whilst I agree that the UK socially is somewhat more "advanced" than the USA - for example, homosexuality isn't a big issue over here in most areas, the country is rather more secular and Creationism is largely a dead duck over here
On the other hand, recording spanking, fisting or female ejaculation is illegal
, so I'm underwhelmed by your advanced morality and personal freedom.
I should also point out that homosexuality is downright trendy
in the US.
Plus, that picture is a complete and utter strawman.
Slippery slope fallacy, but yeah. Our butter knives aren't being threatened.
there are a lot of people who think it's their "right" to own a deadly weapon.
Just to clarify for you, because your constant use of quotes makes you look a bit "silly": it is not thought
to be a right, it very specifically is one, as expressed in the 2nd Amendment, one of the ten that form the Bill of Rights. Whether it should remain a right, and to what extent, is a valid question. But talking about the "right" to own a gun sounds as ridiculous as talking about "mass shootings" instead of mass shootings.
Their right not to be shot by a madman trumps your right to have a cool, shiny toy, and if tighter gun control can save their lives - which it can - I don't see a good reason not to tighten gun laws.
...It seems that your primary argument is "It's mah right!"
This is the point where you're going to lose every gun supporter, because you very obviously don't see the other side of the argument. It is not a right to a toy; it is a right to self defense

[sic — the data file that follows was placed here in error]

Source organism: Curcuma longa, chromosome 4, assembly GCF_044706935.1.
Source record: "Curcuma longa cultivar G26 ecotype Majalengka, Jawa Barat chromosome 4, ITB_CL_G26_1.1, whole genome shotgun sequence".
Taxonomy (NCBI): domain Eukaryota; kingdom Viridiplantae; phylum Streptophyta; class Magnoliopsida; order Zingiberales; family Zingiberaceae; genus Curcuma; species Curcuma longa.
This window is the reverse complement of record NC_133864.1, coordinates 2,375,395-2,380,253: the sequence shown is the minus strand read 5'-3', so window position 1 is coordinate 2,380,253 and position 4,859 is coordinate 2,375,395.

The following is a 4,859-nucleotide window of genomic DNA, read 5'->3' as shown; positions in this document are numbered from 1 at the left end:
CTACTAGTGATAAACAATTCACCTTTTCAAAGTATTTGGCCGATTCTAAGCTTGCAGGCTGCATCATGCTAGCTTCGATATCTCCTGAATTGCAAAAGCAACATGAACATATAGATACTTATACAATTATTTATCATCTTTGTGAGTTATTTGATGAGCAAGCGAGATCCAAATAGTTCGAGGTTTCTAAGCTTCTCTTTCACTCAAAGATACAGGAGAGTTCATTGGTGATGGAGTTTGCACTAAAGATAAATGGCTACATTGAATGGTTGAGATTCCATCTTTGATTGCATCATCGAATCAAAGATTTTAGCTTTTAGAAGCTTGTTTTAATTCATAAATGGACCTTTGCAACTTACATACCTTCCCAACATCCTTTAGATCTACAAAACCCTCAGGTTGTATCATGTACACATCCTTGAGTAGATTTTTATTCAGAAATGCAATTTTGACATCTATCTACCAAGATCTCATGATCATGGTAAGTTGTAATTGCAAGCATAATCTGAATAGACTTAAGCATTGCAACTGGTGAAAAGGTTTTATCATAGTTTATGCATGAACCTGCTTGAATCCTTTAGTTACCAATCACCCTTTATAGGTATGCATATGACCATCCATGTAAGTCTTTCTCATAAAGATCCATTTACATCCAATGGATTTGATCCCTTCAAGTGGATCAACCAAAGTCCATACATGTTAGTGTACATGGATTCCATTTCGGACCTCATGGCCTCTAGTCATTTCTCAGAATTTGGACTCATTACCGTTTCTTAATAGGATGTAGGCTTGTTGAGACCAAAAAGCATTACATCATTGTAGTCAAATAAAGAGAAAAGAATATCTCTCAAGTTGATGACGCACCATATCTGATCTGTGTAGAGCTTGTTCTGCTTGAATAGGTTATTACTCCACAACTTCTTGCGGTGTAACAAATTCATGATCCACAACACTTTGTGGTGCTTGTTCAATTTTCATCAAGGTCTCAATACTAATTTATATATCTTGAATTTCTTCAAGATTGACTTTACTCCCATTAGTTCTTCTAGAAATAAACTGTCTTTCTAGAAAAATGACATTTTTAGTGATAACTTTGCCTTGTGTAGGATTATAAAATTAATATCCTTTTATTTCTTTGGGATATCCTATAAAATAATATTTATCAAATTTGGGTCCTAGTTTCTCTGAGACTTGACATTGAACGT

. You will have a much better conversation
about the issue if you start using that line instead. I do not own a toy: a own a way to defend myself and my family from someone else with a gun (or a knife, or a stick). Does your fear incited by the media frenzy over a few isolated incidents trump their right to protection?
And if you don't trust your government to protect you....well, I'm sorry.
Well, as I said....I don't care what your constitution says.
We sure do.
At least in the UK, murder rates are at their lowest since 1978
Super! We're doing great over here, too. The violent crime rate has halved in the last twenty years. In schools, too: I never feared being shot in high school, but as it turns out my chances were twice what they are today.
Of course, now it's middle class white kids.
If it keeps people safe and happy and does more good than harm, I don't see why we shouldn't try and push for tighter gun control in the USA.
limit access to certain types of weapons, etc etc.
Well, for instance, banning 'certain types of weapons' is the most common call for legislation, primarily aimed at automatic weapons (or firearms that people can't distinguish from them). Automatic weapons are available to the public, but are highly regulated; there are about 240,000 licensed. Since 1938 (when restrictions began) legal ones have killed two people in the US. That's not per-year: that's total
. I mentioned before that vending machines are more dangerous.
So basically, automatic weapons are a shining example that regulation WORKS. We can do it, and we can make it safe. The response to that success is not, however, the promised 'nobody wants to take away your gun': it's very much the opposite.
A similar situation arises with assault weapons, which are not particularly favored by criminals nor widely used in killings or violent crime.
I'm very pro-regulation. But I'm also pro-gun ownership, and it's very hard to claim that any
attempts at regulation in the last 30 years have been focused on reducing violent crime while ensuring responsible citizens maintain a right to self defense.